Kirk again trails Duckworth in fundraising for US Senate bid

CHICAGO (AP) - U.S. Rep. Tammy Duckworth outraised Illinois Republican U.S. Sen. Mark Kirk for the fourth consecutive quarter, giving her a multimillion-dollar cash advantage in a race that could help determine whether Democrats retake control of the Senate.

Kirk's campaign said late Friday he raised more than $1 million between April and June, finishing with $3.1 million in his campaign fund.

Duckworth raised $2.7 million during the same period and ended the second quarter with $5.5 million cash on hand, her campaign said earlier this week.

Kirk, who's seeking his second Senate term, is considered one of the GOP's most endangered incumbents heading into November's election.

Illinois is a left-leaning state where Democrats typically dominate statewide races. Historically, the party has done particularly well in presidential years; Illinois hasn't voted for a Republican for president since 1988.

Kirk, a former congressman and Naval Reserve officer, has broken with his party on several key issues, supporting same-sex marriage and calling for the Senate to hold hearings on President Obama's pick for the U.S. Supreme Court. He also reversed course on whether he'll support Donald Trump as the GOP's presidential nominee, calling him "too bigoted and racist."

Kirk spokeswoman Eleni Demertzis said Friday his "independent voice and thoughtful leadership have resonated" with people in Illinois.

"There's no doubt Harry Reid and the DC insiders are doing everything they can for Duckworth in light of her legal troubles and partisan record," she said. "But Senator Kirk will have the resources and support needed to deliver his message to Illinois voters."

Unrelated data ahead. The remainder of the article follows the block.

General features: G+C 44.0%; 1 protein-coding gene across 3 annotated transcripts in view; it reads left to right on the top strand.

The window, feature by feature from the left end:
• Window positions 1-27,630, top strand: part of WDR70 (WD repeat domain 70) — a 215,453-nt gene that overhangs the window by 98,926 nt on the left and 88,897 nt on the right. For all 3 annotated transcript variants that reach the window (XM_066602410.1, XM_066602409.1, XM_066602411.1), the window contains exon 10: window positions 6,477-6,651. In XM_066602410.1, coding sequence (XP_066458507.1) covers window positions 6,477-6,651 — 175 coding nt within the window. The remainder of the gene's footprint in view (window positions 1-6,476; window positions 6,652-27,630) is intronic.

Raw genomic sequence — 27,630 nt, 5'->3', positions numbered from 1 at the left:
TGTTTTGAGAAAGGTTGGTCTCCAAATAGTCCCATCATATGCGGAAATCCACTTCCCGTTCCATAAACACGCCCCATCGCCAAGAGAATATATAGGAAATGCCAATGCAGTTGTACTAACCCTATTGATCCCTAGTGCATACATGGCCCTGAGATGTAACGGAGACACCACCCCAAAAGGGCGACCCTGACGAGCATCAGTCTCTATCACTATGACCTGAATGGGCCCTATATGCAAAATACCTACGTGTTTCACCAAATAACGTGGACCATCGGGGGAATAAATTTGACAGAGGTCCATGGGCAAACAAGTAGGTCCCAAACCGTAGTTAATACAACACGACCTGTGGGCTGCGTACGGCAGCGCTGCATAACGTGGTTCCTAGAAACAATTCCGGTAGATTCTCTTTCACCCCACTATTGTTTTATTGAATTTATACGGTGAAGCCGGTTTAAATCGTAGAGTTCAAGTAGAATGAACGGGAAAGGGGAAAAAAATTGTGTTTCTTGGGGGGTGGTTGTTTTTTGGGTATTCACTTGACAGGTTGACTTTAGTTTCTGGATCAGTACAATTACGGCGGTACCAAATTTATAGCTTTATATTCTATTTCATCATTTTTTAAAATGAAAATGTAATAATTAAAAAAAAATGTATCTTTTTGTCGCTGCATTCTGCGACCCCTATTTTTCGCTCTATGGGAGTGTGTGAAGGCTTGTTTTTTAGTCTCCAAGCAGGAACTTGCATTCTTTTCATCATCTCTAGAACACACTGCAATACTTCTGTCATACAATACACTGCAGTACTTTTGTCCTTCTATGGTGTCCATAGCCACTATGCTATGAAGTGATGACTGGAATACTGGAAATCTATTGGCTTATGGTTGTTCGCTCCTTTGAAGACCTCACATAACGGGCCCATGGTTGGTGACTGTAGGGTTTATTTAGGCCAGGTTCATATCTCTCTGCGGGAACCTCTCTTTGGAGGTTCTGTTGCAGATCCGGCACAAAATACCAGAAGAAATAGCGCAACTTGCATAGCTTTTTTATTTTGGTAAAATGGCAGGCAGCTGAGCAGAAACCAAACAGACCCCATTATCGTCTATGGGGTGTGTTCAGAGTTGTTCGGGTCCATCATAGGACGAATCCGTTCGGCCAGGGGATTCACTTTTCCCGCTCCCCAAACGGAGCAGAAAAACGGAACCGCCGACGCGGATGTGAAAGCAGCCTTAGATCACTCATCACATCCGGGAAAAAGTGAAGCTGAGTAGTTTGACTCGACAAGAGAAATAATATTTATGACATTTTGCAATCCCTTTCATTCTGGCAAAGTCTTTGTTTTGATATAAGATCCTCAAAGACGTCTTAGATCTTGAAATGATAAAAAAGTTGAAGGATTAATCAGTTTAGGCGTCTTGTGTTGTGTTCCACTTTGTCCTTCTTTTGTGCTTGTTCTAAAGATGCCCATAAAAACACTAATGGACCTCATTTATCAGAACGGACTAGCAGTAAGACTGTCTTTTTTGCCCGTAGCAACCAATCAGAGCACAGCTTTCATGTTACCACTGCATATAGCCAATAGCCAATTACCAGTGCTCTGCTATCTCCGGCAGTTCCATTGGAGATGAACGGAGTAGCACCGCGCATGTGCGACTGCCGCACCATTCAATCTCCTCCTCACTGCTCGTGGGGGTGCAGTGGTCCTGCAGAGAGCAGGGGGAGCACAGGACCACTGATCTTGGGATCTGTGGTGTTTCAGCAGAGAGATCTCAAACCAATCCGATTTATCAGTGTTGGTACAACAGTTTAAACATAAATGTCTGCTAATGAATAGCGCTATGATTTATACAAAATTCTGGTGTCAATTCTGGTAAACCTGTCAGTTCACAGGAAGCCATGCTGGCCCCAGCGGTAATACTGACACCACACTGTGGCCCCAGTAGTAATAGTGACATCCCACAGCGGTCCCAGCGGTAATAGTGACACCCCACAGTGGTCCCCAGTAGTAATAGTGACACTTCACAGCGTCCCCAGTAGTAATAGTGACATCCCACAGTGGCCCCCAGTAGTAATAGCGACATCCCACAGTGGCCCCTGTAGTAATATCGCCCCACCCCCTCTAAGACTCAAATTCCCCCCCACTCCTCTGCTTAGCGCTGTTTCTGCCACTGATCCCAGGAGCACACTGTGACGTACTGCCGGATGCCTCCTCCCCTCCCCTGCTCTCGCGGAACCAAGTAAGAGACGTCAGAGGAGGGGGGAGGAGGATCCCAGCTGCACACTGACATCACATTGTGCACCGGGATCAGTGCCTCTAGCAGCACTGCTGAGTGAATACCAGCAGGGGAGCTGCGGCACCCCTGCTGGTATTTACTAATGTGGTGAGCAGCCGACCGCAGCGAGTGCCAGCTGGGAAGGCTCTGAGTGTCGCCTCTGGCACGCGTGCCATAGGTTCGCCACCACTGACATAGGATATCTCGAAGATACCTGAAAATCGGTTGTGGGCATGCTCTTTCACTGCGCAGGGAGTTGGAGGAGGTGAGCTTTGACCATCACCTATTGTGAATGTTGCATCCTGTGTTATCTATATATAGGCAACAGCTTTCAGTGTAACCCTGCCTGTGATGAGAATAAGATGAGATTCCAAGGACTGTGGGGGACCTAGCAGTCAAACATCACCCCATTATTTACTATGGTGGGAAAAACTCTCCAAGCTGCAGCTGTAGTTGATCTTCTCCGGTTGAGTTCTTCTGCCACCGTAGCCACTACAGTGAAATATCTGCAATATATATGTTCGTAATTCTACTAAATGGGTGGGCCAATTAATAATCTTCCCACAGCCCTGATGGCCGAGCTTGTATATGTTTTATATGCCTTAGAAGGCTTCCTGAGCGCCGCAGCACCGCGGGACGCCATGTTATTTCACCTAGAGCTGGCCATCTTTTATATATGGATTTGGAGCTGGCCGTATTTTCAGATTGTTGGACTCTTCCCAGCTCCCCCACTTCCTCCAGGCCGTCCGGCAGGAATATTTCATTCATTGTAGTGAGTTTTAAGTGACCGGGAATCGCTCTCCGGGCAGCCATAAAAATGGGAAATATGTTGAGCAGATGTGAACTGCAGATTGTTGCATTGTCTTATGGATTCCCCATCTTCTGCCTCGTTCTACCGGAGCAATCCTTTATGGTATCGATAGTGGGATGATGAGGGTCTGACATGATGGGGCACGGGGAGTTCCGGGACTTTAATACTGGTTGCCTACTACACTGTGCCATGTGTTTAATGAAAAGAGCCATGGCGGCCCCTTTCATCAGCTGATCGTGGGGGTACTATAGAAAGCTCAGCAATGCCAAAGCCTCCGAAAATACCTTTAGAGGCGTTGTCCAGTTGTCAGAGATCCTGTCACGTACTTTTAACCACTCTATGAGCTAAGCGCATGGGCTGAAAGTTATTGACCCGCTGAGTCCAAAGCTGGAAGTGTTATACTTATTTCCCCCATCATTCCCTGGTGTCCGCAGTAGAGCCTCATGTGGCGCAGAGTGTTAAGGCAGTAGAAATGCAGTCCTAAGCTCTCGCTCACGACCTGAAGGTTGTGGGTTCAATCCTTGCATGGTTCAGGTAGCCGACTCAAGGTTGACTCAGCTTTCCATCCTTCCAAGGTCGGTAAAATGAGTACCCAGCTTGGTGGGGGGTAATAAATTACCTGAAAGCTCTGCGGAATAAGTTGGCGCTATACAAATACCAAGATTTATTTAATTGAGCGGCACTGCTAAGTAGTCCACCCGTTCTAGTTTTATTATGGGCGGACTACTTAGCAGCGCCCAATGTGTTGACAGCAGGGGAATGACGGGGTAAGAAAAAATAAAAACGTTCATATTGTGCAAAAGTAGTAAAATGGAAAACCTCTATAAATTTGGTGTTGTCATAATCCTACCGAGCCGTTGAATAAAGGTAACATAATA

Kirk's campaign has repeatedly blasted Duckworth, an Iraq war veteran, over a lawsuit filed by two employees who said she retaliated against them when she was director of the Illinois Veterans' Affairs department.

Her campaign described the case as a nuisance suit, noting it was twice dismissed before it was refiled a third time. Last month, the attorney general's office agreed to settle the case with an agreement that no law was broken. The state also agreed to pay the workers' attorney fees and court costs, which totaled $26,000.

Duckworth's campaign called Kirk's latest fundraising numbers "pathetic." They've criticized Kirk for backing Wall Street and Washington, D.C., lobbyists over working people, saying he takes "a huge amount" of campaign money from them.

"Mark Kirk has spent 16 years in Washington doing whatever the Wall Street banks and corporate special interests that fund his campaigns want him to do," spokesman Matt McGrath said. "Given Kirk's devotion to his wealthy campaign contributors over Illinois families, it's a bit of a surprise to see such pathetic fundraising, but clearly Wall Street banks know when to cut their losses on a lousy investment."

The GOP is defending 24 seats this cycle to Democrats' 10. Democrats need to pick up four or five seats to win back the majority, depending on which party controls the White House and can send the vice president to break a tie.


The Summary and 1st paragraph have been corrected to say "fourth" consecutive quarter, rather than "sixth."

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